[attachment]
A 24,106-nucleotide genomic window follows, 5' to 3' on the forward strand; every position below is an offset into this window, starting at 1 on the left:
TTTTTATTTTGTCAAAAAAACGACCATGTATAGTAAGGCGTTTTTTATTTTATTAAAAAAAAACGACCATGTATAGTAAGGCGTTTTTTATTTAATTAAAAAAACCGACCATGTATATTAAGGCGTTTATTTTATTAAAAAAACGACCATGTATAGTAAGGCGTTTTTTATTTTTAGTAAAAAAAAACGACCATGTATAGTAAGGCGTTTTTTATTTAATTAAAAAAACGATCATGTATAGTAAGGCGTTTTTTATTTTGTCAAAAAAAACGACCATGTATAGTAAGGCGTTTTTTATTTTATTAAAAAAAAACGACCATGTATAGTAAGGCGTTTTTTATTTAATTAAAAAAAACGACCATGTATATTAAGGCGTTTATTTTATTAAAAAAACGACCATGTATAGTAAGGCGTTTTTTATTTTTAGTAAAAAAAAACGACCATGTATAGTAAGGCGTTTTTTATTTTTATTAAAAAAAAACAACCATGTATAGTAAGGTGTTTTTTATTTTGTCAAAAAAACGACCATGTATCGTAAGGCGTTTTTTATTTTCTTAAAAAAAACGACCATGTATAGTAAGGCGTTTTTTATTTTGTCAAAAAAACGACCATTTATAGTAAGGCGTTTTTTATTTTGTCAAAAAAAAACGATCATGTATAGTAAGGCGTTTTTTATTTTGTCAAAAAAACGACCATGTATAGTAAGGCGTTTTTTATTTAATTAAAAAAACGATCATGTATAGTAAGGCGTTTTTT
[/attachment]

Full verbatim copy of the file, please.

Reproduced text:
A 24,106-nucleotide genomic window follows, 5' to 3' on the forward strand; every position below is an offset into this window, starting at 1 on the left:
TTTTTATTTTGTCAAAAAAACGACCATGTATAGTAAGGCGTTTTTTATTTTATTAAAAAAAAACGACCATGTATAGTAAGGCGTTTTTTATTTAATTAAAAAAACCGACCATGTATATTAAGGCGTTTATTTTATTAAAAAAACGACCATGTATAGTAAGGCGTTTTTTATTTTTAGTAAAAAAAAACGACCATGTATAGTAAGGCGTTTTTTATTTAATTAAAAAAACGATCATGTATAGTAAGGCGTTTTTTATTTTGTCAAAAAAAACGACCATGTATAGTAAGGCGTTTTTTATTTTATTAAAAAAAAACGACCATGTATAGTAAGGCGTTTTTTATTTAATTAAAAAAAACGACCATGTATATTAAGGCGTTTATTTTATTAAAAAAACGACCATGTATAGTAAGGCGTTTTTTATTTTTAGTAAAAAAAAACGACCATGTATAGTAAGGCGTTTTTTATTTTTATTAAAAAAAAACAACCATGTATAGTAAGGTGTTTTTTATTTTGTCAAAAAAACGACCATGTATCGTAAGGCGTTTTTTATTTTCTTAAAAAAAACGACCATGTATAGTAAGGCGTTTTTTATTTTGTCAAAAAAACGACCATTTATAGTAAGGCGTTTTTTATTTTGTCAAAAAAAAACGATCATGTATAGTAAGGCGTTTTTTATTTTGTCAAAAAAACGACCATGTATAGTAAGGCGTTTTTTATTTAATTAAAAAAACGATCATGTATAGTAAGGCGTTTTTT